Again, this is back in Soviet Union days and I am sure they’re even less pleasant there back then than they are today. Well, when the Soviet Union turned into Russia, he was released and began his career. Now, it turns out in Russia, especially in post-Soviet Russia where things are very entrepreneurial, you can’t keep a good man down. He started as a hot dog stand operator, became very, very prosperous, branched out into grocery stores, into gambling, into construction, into restaurants, and then into the catering business. It turns out, he was the number one caterer/restaurateur in Moscow. He, for example, catered a dinner between President Ciroc of France and Putin, and President Bush and Putin. He was the go-to man. And that ended up giving him first contracts to feed schoolchildren, and then a big contract, 1.2 billion, to feed the Russian army.
With that 1.2 billion, Prigozhin went out and started the Wagner group in 2014; that’s the mercenary group. What did he do? Well, he leaned back on his experience and he went through Russian prisons and recruited prisoners to go to fight for his mercenary army, in return for which they would be released. Well, okay, what could be better? Good businessman, knows how to get criminals to stuff his army and so he’s off and running. In Russian media today, he is widely hailed as one of the heroes of the fight for Ukraine. He regularly attacks the established military leaders for not doing their jobs. He has a very populous tone, and everything he says, saying for example, “A general’s life is no more important than a soldier’s life.” Well, that’s gonna play very well. That is his stock and trade. And he is being carried widely in Russian media, which are very, very close to Putin. It wouldn’t be happening without Putin’s cooperation.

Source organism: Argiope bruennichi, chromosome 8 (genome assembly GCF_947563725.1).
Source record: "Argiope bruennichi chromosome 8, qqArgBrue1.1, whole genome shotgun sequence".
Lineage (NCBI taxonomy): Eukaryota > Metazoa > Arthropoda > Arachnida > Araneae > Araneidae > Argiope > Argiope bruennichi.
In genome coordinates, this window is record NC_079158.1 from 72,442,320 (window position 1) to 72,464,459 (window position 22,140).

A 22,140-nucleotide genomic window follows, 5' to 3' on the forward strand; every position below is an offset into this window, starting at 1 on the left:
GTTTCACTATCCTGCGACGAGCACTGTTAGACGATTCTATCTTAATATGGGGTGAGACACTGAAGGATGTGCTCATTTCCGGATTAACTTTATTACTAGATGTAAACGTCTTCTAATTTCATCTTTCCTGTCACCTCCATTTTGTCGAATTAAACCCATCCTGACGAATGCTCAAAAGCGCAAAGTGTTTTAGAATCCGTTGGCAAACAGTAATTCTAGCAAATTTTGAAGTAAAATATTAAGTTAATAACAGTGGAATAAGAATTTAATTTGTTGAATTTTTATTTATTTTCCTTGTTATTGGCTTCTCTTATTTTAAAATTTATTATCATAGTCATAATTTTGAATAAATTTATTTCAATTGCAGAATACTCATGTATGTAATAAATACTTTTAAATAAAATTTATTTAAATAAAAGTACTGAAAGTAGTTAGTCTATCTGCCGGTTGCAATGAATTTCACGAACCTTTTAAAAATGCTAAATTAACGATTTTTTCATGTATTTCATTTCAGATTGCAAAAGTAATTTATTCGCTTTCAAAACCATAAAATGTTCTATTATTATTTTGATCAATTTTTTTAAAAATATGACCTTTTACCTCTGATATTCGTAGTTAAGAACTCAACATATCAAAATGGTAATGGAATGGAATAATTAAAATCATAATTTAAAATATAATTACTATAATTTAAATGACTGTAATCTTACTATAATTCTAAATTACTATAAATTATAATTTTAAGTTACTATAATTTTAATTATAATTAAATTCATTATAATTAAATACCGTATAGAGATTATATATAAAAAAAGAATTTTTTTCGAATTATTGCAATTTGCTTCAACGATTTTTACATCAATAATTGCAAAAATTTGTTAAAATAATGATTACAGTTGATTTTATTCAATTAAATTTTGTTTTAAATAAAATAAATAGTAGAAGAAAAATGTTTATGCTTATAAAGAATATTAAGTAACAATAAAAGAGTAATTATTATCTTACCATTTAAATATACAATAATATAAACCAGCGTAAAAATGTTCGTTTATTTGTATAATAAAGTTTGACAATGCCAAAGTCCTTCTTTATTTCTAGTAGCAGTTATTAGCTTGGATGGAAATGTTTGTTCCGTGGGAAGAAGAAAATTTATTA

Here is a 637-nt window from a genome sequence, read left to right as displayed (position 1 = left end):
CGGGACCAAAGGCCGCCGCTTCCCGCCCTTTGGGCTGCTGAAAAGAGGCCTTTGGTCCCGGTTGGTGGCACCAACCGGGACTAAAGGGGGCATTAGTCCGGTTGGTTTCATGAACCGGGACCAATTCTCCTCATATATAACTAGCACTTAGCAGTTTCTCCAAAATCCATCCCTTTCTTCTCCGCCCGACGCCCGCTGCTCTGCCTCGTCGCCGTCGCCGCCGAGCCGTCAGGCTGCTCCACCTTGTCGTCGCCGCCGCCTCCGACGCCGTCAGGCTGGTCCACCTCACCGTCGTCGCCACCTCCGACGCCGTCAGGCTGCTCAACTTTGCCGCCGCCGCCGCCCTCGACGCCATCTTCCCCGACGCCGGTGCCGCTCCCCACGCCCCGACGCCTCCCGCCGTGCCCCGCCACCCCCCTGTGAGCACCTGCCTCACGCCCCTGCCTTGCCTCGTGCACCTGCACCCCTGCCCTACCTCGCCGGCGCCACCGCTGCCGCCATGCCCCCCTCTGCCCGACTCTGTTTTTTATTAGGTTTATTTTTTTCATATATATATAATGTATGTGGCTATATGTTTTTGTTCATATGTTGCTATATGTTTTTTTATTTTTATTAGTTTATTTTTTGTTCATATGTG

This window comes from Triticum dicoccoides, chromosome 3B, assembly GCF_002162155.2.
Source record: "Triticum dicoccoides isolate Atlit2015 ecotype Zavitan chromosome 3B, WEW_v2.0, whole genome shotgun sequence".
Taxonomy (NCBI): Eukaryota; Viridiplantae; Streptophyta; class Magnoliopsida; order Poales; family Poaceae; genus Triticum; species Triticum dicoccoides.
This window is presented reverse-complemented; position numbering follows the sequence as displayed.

So there are two ways this could happen. He could run as Medvedev did back in 2008, with Putin there lurking in the background. Or he could run on a ticket with Putin as his intended replacement. So we look forward at some point perhaps, to having a long-time criminal recruiter of mercenaries, head of one of the most brutal mercenary groups in the world, to be head of this … of now, Russia. You know, when you want regime change, you may want to think twice, because you don’t know what the change is going to be. This is Larry Lindsey frustrate arrow News.